Younten Tshedup 

Thirty-five days after Bhutan managed to bring its active Covid-19 cases to zero, the country crossed the 100th mark as of yesterday, just 14 cases short  of 1,000 cases since March 5, 2020.  

Twenty new cases were detected in the last 24 hours including six among contacts of earlier cases in Phuentsholing. Although the cases, for now, are among those who are in the quarantine centres, the daily case detection in the country is on the rise. 

Much to the relief of thousands in the capital, the health ministry announced yesterday that all 26 contacts of the positive cases detected in Thimphu on April 20 tested negative. Besides Thimphu, the contacts have also been traced to Paro.  

Suspecting an early infection, the health ministry decided to quarantine all the contacts for a few more days until health experts certified them as ‘safe’. This according to many was a good move given that some of the cases in the past, who tested negative earlier have turned positive a few days later.  

However, a concern now is that quarantine facilities did not guarantee a full-proof defence against the virus. The centres (quarantine) built to stop the transmission of the virus have now, in a way, become a potential source of the infection. 

Despite protocols, regulations are being breached. The cook who tested positive on April 20 had left the quarantine facility on multiple occasions and no one knew about his actions.

A senior government official said that the pandemic has been stretching over one year and the so-called pandemic fatigue was getting the best of the people. “But this is not the time to let our guards down. In fact, we have to be more cautious at this time given the worsening condition in India.”

He said that when a country like India was struggling with the second wave of the pandemic if a fraction of India’s caseload was introduced in Bhutan, all systems would come crashing down.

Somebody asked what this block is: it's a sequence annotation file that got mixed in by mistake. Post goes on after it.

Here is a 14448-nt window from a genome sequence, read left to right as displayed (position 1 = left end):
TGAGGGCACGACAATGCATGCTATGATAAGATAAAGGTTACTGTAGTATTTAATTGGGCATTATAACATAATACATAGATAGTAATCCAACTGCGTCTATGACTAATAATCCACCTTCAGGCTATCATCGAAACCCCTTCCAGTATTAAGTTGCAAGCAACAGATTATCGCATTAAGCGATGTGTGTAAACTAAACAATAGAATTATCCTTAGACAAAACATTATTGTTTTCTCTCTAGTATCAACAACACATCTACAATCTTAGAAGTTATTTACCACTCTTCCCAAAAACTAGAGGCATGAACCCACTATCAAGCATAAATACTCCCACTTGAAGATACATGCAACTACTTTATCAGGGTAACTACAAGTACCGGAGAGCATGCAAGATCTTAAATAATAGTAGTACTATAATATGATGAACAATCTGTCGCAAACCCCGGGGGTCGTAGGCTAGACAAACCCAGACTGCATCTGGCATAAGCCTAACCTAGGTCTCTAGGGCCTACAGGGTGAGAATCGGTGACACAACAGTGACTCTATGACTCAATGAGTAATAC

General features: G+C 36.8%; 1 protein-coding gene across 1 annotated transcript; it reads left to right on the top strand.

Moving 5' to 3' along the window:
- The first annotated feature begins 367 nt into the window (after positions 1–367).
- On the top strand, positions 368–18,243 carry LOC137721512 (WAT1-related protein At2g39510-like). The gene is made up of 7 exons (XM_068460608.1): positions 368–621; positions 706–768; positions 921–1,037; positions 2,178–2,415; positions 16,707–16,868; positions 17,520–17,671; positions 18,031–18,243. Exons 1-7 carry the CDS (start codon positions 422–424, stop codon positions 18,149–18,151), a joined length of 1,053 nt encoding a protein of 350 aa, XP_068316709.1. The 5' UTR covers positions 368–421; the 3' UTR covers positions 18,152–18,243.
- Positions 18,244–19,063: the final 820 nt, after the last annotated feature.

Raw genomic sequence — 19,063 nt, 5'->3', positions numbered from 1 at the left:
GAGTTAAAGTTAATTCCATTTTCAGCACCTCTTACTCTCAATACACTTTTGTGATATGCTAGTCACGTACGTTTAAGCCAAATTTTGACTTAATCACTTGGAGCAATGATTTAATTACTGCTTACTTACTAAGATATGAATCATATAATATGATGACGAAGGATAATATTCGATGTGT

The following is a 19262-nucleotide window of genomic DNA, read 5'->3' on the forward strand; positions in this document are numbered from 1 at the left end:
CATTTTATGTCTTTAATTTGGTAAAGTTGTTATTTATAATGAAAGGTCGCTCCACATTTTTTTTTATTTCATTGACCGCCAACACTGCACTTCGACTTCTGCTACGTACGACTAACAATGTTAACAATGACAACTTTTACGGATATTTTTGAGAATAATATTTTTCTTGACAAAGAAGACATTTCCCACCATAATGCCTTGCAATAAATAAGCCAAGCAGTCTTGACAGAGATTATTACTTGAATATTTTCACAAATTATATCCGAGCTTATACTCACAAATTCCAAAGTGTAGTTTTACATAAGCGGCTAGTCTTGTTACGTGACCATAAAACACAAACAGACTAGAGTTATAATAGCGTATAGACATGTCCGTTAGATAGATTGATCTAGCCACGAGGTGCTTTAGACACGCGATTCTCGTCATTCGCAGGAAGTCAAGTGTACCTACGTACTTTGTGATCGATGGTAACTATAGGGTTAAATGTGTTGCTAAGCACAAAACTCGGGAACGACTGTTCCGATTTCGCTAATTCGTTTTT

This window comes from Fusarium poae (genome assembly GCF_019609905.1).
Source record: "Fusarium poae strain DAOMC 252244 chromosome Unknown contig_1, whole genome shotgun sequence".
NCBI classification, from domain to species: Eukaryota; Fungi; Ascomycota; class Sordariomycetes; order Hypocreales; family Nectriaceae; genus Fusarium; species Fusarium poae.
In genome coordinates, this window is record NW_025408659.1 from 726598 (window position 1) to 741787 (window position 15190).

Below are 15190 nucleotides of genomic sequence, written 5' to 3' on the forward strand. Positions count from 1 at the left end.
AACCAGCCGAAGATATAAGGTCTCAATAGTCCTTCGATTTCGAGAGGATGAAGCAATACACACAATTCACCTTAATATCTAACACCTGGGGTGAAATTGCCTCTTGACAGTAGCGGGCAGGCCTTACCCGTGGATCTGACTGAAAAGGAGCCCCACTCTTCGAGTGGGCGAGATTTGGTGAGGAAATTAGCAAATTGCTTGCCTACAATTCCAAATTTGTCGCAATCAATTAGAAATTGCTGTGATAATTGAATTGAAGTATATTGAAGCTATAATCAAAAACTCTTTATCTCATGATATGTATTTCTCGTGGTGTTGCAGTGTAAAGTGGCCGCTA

A  doctor at the national referral hospital said that the second outbreak of Covid-19 in December last year was ‘bad’ enough to exploit the health care system of the country. 

“If we happen to record 50 to 100 cases daily, our health system cannot handle the situation and within a week we’ll fail and people will die,” he said. “Now that there is evidence of a new strain of the virus being more infectious and lethal, this is no more just a hypothesis. We will suffer if we are not careful.” 

Following the lockdown scare on April 20, things returned to normal after the contacts tested negative. People were once again seen strolling the streets in groups, many without face masks. Restaurants and eateries in the capital city were cramped as usual. 

“It’s time the government starts imposing curfews. Anyone seen in a group should be interrogated. We have been complacent enough. Let us be responsible now,” said a corporate employee. 

He said that besides monitoring the public, the government should also revisit its strategies and protocols and implement them strictly. “People should be held accountable, only then things would work. Otherwise, there is no just fixing the innocent public.

More than a dozen  Bhutanese test  positive in New Delhi

Meanwhile, more than a dozen Bhutanese employees at the Bhutan Embassy in New Delhi have also tested positive for Covid-19 on April 20. 

Sources said that the possible source of infection could be from one of the sweepers at the embassy who had also tested positive a few days ago.     

It was learnt that all the positive cases were asymptomatic or had mild symptoms. They are currently self-isolating at their respective homes.

The foreign ministry is awaiting a formal report on the situation.